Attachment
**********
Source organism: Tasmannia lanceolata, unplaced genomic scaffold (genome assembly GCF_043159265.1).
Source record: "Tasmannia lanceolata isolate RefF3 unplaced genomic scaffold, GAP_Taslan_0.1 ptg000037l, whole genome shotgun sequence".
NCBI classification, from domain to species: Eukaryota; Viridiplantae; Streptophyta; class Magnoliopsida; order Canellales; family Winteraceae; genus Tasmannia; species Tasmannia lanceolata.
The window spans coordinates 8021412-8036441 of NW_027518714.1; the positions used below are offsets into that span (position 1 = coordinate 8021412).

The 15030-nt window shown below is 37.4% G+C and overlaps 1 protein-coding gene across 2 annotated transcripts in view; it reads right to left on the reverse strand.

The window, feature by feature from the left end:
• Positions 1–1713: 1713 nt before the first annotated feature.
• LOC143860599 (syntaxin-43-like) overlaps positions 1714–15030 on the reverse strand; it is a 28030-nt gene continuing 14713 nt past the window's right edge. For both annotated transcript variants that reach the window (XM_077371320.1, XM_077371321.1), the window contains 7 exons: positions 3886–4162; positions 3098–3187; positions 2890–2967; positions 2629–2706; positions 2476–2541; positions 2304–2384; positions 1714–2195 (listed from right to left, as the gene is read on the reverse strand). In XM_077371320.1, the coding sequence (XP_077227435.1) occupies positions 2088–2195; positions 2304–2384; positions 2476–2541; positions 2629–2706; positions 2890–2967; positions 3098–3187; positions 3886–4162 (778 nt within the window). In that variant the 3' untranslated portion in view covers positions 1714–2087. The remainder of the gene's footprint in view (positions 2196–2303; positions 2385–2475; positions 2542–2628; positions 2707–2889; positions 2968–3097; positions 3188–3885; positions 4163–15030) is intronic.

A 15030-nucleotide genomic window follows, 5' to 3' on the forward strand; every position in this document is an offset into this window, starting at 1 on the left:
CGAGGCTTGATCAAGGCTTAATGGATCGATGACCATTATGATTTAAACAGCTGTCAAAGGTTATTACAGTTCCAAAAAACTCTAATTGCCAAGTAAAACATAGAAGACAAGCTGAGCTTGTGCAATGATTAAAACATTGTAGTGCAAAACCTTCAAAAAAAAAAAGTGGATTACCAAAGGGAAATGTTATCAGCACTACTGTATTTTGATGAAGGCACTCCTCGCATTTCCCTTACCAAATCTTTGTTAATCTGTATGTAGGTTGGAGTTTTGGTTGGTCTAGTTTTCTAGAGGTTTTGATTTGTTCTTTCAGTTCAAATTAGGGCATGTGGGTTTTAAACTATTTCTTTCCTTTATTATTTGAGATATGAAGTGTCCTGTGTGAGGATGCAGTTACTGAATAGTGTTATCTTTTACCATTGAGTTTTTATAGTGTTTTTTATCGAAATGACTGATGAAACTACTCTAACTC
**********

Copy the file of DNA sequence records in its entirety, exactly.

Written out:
Source organism: Tasmannia lanceolata, unplaced genomic scaffold (genome assembly GCF_043159265.1).
Source record: "Tasmannia lanceolata isolate RefF3 unplaced genomic scaffold, GAP_Taslan_0.1 ptg000037l, whole genome shotgun sequence".
NCBI classification, from domain to species: Eukaryota; Viridiplantae; Streptophyta; class Magnoliopsida; order Canellales; family Winteraceae; genus Tasmannia; species Tasmannia lanceolata.
The window spans coordinates 8021412-8036441 of NW_027518714.1; the positions used below are offsets into that span (position 1 = coordinate 8021412).

The 15030-nt window shown below is 37.4% G+C and overlaps 1 protein-coding gene across 2 annotated transcripts in view; it reads right to left on the reverse strand.

The window, feature by feature from the left end:
• Positions 1–1713: 1713 nt before the first annotated feature.
• LOC143860599 (syntaxin-43-like) overlaps positions 1714–15030 on the reverse strand; it is a 28030-nt gene continuing 14713 nt past the window's right edge. For both annotated transcript variants that reach the window (XM_077371320.1, XM_077371321.1), the window contains 7 exons: positions 3886–4162; positions 3098–3187; positions 2890–2967; positions 2629–2706; positions 2476–2541; positions 2304–2384; positions 1714–2195 (listed from right to left, as the gene is read on the reverse strand). In XM_077371320.1, the coding sequence (XP_077227435.1) occupies positions 2088–2195; positions 2304–2384; positions 2476–2541; positions 2629–2706; positions 2890–2967; positions 3098–3187; positions 3886–4162 (778 nt within the window). In that variant the 3' untranslated portion in view covers positions 1714–2087. The remainder of the gene's footprint in view (positions 2196–2303; positions 2385–2475; positions 2542–2628; positions 2707–2889; positions 2968–3097; positions 3188–3885; positions 4163–15030) is intronic.

A 15030-nucleotide genomic window follows, 5' to 3' on the forward strand; every position in this document is an offset into this window, starting at 1 on the left:
CGAGGCTTGATCAAGGCTTAATGGATCGATGACCATTATGATTTAAACAGCTGTCAAAGGTTATTACAGTTCCAAAAAACTCTAATTGCCAAGTAAAACATAGAAGACAAGCTGAGCTTGTGCAATGATTAAAACATTGTAGTGCAAAACCTTCAAAAAAAAAAAGTGGATTACCAAAGGGAAATGTTATCAGCACTACTGTATTTTGATGAAGGCACTCCTCGCATTTCCCTTACCAAATCTTTGTTAATCTGTATGTAGGTTGGAGTTTTGGTTGGTCTAGTTTTCTAGAGGTTTTGATTTGTTCTTTCAGTTCAAATTAGGGCATGTGGGTTTTAAACTATTTCTTTCCTTTATTATTTGAGATATGAAGTGTCCTGTGTGAGGATGCAGTTACTGAATAGTGTTATCTTTTACCATTGAGTTTTTATAGTGTTTTTTATCGAAATGACTGATGAAACTACTCTAACTC